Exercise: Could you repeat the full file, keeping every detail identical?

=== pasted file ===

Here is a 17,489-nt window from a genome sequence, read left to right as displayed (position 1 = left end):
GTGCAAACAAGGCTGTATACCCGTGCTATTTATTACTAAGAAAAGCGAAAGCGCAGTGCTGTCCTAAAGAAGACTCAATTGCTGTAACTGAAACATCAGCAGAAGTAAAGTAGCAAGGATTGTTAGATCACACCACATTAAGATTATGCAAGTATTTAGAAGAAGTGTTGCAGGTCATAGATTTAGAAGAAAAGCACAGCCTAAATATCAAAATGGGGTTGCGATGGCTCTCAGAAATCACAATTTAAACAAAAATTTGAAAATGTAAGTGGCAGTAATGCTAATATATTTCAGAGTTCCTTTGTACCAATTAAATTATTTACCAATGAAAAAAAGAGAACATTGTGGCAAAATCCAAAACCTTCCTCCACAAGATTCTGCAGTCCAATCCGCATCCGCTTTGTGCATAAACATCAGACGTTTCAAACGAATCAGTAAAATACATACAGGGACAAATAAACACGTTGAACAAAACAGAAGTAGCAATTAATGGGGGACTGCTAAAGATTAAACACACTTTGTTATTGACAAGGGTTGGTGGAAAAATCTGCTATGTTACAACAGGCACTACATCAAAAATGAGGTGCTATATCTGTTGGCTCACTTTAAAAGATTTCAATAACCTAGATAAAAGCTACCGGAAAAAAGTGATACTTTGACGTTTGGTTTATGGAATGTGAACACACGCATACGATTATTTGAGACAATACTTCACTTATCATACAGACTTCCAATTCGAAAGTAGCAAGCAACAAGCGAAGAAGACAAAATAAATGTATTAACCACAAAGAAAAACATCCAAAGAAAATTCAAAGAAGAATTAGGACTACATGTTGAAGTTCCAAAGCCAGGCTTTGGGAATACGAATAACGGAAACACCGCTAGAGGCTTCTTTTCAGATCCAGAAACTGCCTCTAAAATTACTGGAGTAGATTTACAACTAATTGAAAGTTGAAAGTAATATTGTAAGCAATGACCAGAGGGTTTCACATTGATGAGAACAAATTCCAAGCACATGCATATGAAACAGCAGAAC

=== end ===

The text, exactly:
Here is a 17,489-nt window from a genome sequence, read left to right as displayed (position 1 = left end):
GTGCAAACAAGGCTGTATACCCGTGCTATTTATTACTAAGAAAAGCGAAAGCGCAGTGCTGTCCTAAAGAAGACTCAATTGCTGTAACTGAAACATCAGCAGAAGTAAAGTAGCAAGGATTGTTAGATCACACCACATTAAGATTATGCAAGTATTTAGAAGAAGTGTTGCAGGTCATAGATTTAGAAGAAAAGCACAGCCTAAATATCAAAATGGGGTTGCGATGGCTCTCAGAAATCACAATTTAAACAAAAATTTGAAAATGTAAGTGGCAGTAATGCTAATATATTTCAGAGTTCCTTTGTACCAATTAAATTATTTACCAATGAAAAAAAGAGAACATTGTGGCAAAATCCAAAACCTTCCTCCACAAGATTCTGCAGTCCAATCCGCATCCGCTTTGTGCATAAACATCAGACGTTTCAAACGAATCAGTAAAATACATACAGGGACAAATAAACACGTTGAACAAAACAGAAGTAGCAATTAATGGGGGACTGCTAAAGATTAAACACACTTTGTTATTGACAAGGGTTGGTGGAAAAATCTGCTATGTTACAACAGGCACTACATCAAAAATGAGGTGCTATATCTGTTGGCTCACTTTAAAAGATTTCAATAACCTAGATAAAAGCTACCGGAAAAAAGTGATACTTTGACGTTTGGTTTATGGAATGTGAACACACGCATACGATTATTTGAGACAATACTTCACTTATCATACAGACTTCCAATTCGAAAGTAGCAAGCAACAAGCGAAGAAGACAAAATAAATGTATTAACCACAAAGAAAAACATCCAAAGAAAATTCAAAGAAGAATTAGGACTACATGTTGAAGTTCCAAAGCCAGGCTTTGGGAATACGAATAACGGAAACACCGCTAGAGGCTTCTTTTCAGATCCAGAAACTGCCTCTAAAATTACTGGAGTAGATTTACAACTAATTGAAAGTTGAAAGTAATATTGTAAGCAATGACCAGAGGGTTTCACATTGATGAGAACAAATTCCAAGCACATGCATATGAAACAGCAGAAC